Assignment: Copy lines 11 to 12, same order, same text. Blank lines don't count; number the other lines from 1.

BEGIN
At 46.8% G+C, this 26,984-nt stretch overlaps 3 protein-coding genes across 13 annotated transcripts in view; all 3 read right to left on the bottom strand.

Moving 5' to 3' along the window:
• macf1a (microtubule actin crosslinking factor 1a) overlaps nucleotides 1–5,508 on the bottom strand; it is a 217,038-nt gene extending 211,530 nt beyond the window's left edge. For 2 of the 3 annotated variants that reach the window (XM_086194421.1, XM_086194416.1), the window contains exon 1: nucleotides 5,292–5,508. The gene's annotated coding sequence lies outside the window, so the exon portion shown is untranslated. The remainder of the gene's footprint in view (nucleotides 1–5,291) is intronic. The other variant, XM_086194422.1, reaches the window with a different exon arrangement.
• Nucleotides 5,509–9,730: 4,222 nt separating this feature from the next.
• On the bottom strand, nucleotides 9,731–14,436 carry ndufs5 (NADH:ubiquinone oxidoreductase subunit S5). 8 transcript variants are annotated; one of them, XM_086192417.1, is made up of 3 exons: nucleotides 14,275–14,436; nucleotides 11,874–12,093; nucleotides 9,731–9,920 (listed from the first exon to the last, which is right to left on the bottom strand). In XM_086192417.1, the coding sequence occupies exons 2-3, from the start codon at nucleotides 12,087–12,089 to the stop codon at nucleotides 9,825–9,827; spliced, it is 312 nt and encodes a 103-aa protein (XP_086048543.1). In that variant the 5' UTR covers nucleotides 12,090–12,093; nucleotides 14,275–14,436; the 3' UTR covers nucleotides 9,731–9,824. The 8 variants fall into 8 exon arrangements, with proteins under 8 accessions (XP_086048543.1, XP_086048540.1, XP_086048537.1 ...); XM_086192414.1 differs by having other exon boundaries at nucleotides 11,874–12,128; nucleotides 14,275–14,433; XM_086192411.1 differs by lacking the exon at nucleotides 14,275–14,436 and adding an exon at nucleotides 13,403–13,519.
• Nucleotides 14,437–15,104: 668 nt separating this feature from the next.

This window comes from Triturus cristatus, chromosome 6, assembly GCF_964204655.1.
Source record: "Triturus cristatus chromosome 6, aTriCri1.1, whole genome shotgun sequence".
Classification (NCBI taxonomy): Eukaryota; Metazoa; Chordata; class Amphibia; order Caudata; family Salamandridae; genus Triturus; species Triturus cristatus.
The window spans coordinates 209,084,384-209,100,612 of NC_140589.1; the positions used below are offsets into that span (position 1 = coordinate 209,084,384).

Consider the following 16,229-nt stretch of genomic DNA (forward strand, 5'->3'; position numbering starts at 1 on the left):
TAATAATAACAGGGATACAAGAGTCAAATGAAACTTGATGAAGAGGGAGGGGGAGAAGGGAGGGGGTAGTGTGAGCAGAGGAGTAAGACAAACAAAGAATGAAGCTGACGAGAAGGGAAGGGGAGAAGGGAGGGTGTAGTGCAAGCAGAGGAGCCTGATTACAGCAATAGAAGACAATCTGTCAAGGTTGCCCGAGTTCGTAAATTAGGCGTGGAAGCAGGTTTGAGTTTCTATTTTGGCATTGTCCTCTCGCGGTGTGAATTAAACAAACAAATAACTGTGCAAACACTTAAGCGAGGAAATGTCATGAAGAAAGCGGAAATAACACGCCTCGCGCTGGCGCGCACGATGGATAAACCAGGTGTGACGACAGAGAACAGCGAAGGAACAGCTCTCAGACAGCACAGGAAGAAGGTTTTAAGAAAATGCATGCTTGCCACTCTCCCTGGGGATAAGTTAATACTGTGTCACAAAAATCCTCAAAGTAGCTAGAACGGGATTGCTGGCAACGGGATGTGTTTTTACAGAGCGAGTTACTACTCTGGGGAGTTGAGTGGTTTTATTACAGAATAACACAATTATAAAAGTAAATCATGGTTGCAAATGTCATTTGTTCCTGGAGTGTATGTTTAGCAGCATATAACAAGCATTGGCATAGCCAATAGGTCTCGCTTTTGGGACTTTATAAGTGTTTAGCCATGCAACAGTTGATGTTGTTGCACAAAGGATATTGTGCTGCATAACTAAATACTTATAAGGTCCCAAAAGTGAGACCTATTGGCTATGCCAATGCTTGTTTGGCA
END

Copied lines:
Consider the following 16,229-nt stretch of genomic DNA (forward strand, 5'->3'; position numbering starts at 1 on the left):
TAATAATAACAGGGATACAAGAGTCAAATGAAACTTGATGAAGAGGGAGGGGGAGAAGGGAGGGGGTAGTGTGAGCAGAGGAGTAAGACAAACAAAGAATGAAGCTGACGAGAAGGGAAGGGGAGAAGGGAGGGTGTAGTGCAAGCAGAGGAGCCTGATTACAGCAATAGAAGACAATCTGTCAAGGTTGCCCGAGTTCGTAAATTAGGCGTGGAAGCAGGTTTGAGTTTCTATTTTGGCATTGTCCTCTCGCGGTGTGAATTAAACAAACAAATAACTGTGCAAACACTTAAGCGAGGAAATGTCATGAAGAAAGCGGAAATAACACGCCTCGCGCTGGCGCGCACGATGGATAAACCAGGTGTGACGACAGAGAACAGCGAAGGAACAGCTCTCAGACAGCACAGGAAGAAGGTTTTAAGAAAATGCATGCTTGCCACTCTCCCTGGGGATAAGTTAATACTGTGTCACAAAAATCCTCAAAGTAGCTAGAACGGGATTGCTGGCAACGGGATGTGTTTTTACAGAGCGAGTTACTACTCTGGGGAGTTGAGTGGTTTTATTACAGAATAACACAATTATAAAAGTAAATCATGGTTGCAAATGTCATTTGTTCCTGGAGTGTATGTTTAGCAGCATATAACAAGCATTGGCATAGCCAATAGGTCTCGCTTTTGGGACTTTATAAGTGTTTAGCCATGCAACAGTTGATGTTGTTGCACAAAGGATATTGTGCTGCATAACTAAATACTTATAAGGTCCCAAAAGTGAGACCTATTGGCTATGCCAATGCTTGTTTGGCA